Meng faces extradition to the United States for fraud. Meng and Huawei deny allegations that she lied to HSBC, putting the bank at risk of violating U.S. sanctions against Iran.
“At first she was calm and open. When I started asking questions specifically about security concerns about her business, she was a bit closed off, ”Dhillon said.
Dhillon testified at an evidence hearing Monday in the British Columbia Supreme Court, where Meng’s attorneys attempt to gather evidence to support their argument that she was the subject of an abuse of process. Her legal team alleges that the RCMP and border officials coordinated their actions to obtain evidence against her prior to her arrest.
Dhillon was not the border officer leading the review, but as a supervisor he said he stepped in sometimes when he felt he could help.
Court documents have previously shown that he questioned Meng about Huawei’s activity in Iran.
Before Meng’s plane landed, Dhillon said she was flagged in an internal database for an outstanding warrant in her name.
Anticipating his arrival, Dhillon said he found a Wikipedia page on Huawei stating that the company was not operating in the United States for security reasons and that Huawei was suspected of violating US economic sanctions with Iran.
Dhillon said he intervened when Meng asked why she was being held for so long.
“I stepped in and asked Ms. Meng specific questions about her business and also what I found during the open source query,” Dhillon said. “I wanted to deepen the examination. ”
The purpose of the customs and immigration review was to determine Meng’s admissibility to Canada, which could be affected by possible criminality or national security concerns, he said.
Dhillon asked Meng what she had done. She said she was the chief financial officer of a global telecommunications company, he told the court.
He asked where the company was doing business. When she listed countries without including the United States, he asked her why.
“She said we don’t sell our products in the United States,” Dhillon said.
He asked if there was a reason why and Meng replied that she didn’t know. Dhillon said he then reframe the question.
“Since she is the CFO of this telecommunications company, I guess she would know why her company is unable to sell its products in one of the most lucrative markets in the world,” said Dhillon.
“She was calm. She didn’t respond right away. And finally she said there was a security issue with the US government product. ”
He testified that Meng did not say what those concerns were.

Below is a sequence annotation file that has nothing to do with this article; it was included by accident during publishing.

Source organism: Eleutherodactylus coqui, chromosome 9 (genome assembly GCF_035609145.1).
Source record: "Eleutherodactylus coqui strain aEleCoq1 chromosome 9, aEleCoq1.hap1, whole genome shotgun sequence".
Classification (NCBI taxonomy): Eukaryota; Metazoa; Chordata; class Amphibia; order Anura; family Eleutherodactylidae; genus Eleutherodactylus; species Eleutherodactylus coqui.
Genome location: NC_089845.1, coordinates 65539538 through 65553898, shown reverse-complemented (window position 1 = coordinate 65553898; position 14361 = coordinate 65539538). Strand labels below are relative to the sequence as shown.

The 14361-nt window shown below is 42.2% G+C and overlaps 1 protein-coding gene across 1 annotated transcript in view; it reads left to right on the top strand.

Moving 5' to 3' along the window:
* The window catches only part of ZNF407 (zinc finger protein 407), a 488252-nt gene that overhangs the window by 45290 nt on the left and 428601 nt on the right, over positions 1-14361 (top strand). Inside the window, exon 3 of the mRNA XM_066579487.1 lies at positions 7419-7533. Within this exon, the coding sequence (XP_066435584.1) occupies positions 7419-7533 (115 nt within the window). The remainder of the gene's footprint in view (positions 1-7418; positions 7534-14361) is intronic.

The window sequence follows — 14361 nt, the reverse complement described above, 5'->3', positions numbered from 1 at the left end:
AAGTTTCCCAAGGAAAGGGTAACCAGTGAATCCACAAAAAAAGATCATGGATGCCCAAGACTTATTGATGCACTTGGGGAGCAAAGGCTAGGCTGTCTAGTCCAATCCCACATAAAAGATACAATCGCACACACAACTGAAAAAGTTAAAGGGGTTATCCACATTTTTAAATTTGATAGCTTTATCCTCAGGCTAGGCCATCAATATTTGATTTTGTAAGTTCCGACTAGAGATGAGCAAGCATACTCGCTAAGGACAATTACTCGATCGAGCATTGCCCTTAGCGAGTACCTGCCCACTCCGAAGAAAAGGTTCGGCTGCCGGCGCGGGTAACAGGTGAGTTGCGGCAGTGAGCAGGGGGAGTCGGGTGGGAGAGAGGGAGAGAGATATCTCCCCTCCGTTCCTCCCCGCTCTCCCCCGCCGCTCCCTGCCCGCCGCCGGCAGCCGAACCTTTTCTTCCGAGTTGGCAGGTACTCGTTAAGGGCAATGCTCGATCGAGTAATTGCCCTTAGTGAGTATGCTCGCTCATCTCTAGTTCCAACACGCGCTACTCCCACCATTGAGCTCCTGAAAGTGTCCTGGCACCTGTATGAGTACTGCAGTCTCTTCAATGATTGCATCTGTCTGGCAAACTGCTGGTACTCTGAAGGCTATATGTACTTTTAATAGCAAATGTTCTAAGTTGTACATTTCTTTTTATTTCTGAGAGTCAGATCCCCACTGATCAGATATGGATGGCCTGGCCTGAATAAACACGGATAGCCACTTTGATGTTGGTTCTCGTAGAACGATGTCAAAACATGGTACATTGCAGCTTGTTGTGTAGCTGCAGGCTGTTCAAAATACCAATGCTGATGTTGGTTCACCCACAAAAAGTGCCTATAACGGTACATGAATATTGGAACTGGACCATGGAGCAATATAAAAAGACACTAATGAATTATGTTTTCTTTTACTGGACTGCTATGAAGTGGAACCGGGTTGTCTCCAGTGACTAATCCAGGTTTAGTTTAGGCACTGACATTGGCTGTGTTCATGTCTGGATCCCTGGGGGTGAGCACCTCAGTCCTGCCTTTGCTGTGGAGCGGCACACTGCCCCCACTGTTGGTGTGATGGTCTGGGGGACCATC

Dhillon said his questions were based on his own research online and no one asked him to ask him questions.
Dhillon is the fourth witness to testify at the evidence hearings. Meng’s legal team will argue next year that Canadian officials gathered evidence under the pretext of a routine immigration exam and took intentionally poor notes.
Surint. Bryce McRae, a colleague of Dhillon’s, said Monday that at no time was he ordered to avoid taking notes.
McRae also denied an allegation by Meng’s defense attorney Mona Duckett that he “fabricated” some of his testimony regarding instructions he received from the agency’s national security unit. border.
McRae said he called the unit for advice and was given a series of questions to ask Meng, including where his residences are in the world.
He shared the questions orally with at least one of the border officials in the examination room, but did not write them down, he said.
“I suggest that when you spoke to her, she informed you that you should stop this review,” Duckett said.
“I don’t remember ever having received this information,” McRae replied.
Duckett pointed to McRae’s notes, which recorded calls to the unit as having taken place after an officer questioned Meng about his homes.
“I suggest… your testimony on the advice you received is pure fabrication,” Duckett said.
McRae to nié the suggestion.
He told the court that the agents under his supervision would have asked Meng their own questions and not relied solely on the advice of the national security unit.
Since Meng’s arrest, Canada-China relations have eroded, and China’s arrest of Canadians Michael Kovrig and Michael Spavor is widely viewed as retaliation for his detention.
This report by The Canadian Press was first published on November 16, 2020.